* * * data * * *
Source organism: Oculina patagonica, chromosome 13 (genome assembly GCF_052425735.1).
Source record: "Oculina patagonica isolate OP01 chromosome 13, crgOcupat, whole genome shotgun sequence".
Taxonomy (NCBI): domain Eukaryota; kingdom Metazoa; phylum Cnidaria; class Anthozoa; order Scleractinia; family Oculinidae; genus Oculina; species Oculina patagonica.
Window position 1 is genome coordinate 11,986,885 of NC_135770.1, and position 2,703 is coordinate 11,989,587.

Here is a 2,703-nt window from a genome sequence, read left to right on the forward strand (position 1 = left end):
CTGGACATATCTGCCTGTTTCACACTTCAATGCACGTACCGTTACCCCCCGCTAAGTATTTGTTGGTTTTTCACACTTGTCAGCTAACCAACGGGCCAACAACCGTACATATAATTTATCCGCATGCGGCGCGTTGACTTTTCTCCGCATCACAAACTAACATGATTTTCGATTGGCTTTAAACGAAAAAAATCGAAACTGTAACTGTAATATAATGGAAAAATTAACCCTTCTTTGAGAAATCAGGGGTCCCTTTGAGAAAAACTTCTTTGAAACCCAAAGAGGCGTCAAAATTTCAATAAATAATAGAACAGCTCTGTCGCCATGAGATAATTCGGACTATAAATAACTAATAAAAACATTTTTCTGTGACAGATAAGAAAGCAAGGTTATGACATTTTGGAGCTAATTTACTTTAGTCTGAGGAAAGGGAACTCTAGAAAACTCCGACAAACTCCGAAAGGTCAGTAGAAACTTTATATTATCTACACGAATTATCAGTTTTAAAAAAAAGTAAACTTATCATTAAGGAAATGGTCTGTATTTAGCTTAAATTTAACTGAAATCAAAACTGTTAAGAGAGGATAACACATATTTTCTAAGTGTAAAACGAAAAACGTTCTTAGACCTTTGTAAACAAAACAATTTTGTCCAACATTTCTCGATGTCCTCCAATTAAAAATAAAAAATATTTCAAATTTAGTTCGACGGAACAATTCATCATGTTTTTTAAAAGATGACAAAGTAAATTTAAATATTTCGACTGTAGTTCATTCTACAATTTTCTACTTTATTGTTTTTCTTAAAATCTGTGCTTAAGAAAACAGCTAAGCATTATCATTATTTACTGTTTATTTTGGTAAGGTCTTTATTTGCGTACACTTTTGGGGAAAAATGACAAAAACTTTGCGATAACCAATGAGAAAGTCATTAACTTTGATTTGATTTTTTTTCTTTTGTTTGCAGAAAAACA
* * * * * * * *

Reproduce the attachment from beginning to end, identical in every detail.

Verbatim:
Source organism: Oculina patagonica, chromosome 13 (genome assembly GCF_052425735.1).
Source record: "Oculina patagonica isolate OP01 chromosome 13, crgOcupat, whole genome shotgun sequence".
Taxonomy (NCBI): domain Eukaryota; kingdom Metazoa; phylum Cnidaria; class Anthozoa; order Scleractinia; family Oculinidae; genus Oculina; species Oculina patagonica.
Window position 1 is genome coordinate 11,986,885 of NC_135770.1, and position 2,703 is coordinate 11,989,587.

Here is a 2,703-nt window from a genome sequence, read left to right on the forward strand (position 1 = left end):
CTGGACATATCTGCCTGTTTCACACTTCAATGCACGTACCGTTACCCCCCGCTAAGTATTTGTTGGTTTTTCACACTTGTCAGCTAACCAACGGGCCAACAACCGTACATATAATTTATCCGCATGCGGCGCGTTGACTTTTCTCCGCATCACAAACTAACATGATTTTCGATTGGCTTTAAACGAAAAAAATCGAAACTGTAACTGTAATATAATGGAAAAATTAACCCTTCTTTGAGAAATCAGGGGTCCCTTTGAGAAAAACTTCTTTGAAACCCAAAGAGGCGTCAAAATTTCAATAAATAATAGAACAGCTCTGTCGCCATGAGATAATTCGGACTATAAATAACTAATAAAAACATTTTTCTGTGACAGATAAGAAAGCAAGGTTATGACATTTTGGAGCTAATTTACTTTAGTCTGAGGAAAGGGAACTCTAGAAAACTCCGACAAACTCCGAAAGGTCAGTAGAAACTTTATATTATCTACACGAATTATCAGTTTTAAAAAAAAGTAAACTTATCATTAAGGAAATGGTCTGTATTTAGCTTAAATTTAACTGAAATCAAAACTGTTAAGAGAGGATAACACATATTTTCTAAGTGTAAAACGAAAAACGTTCTTAGACCTTTGTAAACAAAACAATTTTGTCCAACATTTCTCGATGTCCTCCAATTAAAAATAAAAAATATTTCAAATTTAGTTCGACGGAACAATTCATCATGTTTTTTAAAAGATGACAAAGTAAATTTAAATATTTCGACTGTAGTTCATTCTACAATTTTCTACTTTATTGTTTTTCTTAAAATCTGTGCTTAAGAAAACAGCTAAGCATTATCATTATTTACTGTTTATTTTGGTAAGGTCTTTATTTGCGTACACTTTTGGGGAAAAATGACAAAAACTTTGCGATAACCAATGAGAAAGTCATTAACTTTGATTTGATTTTTTTTCTTTTGTTTGCAGAAAAACA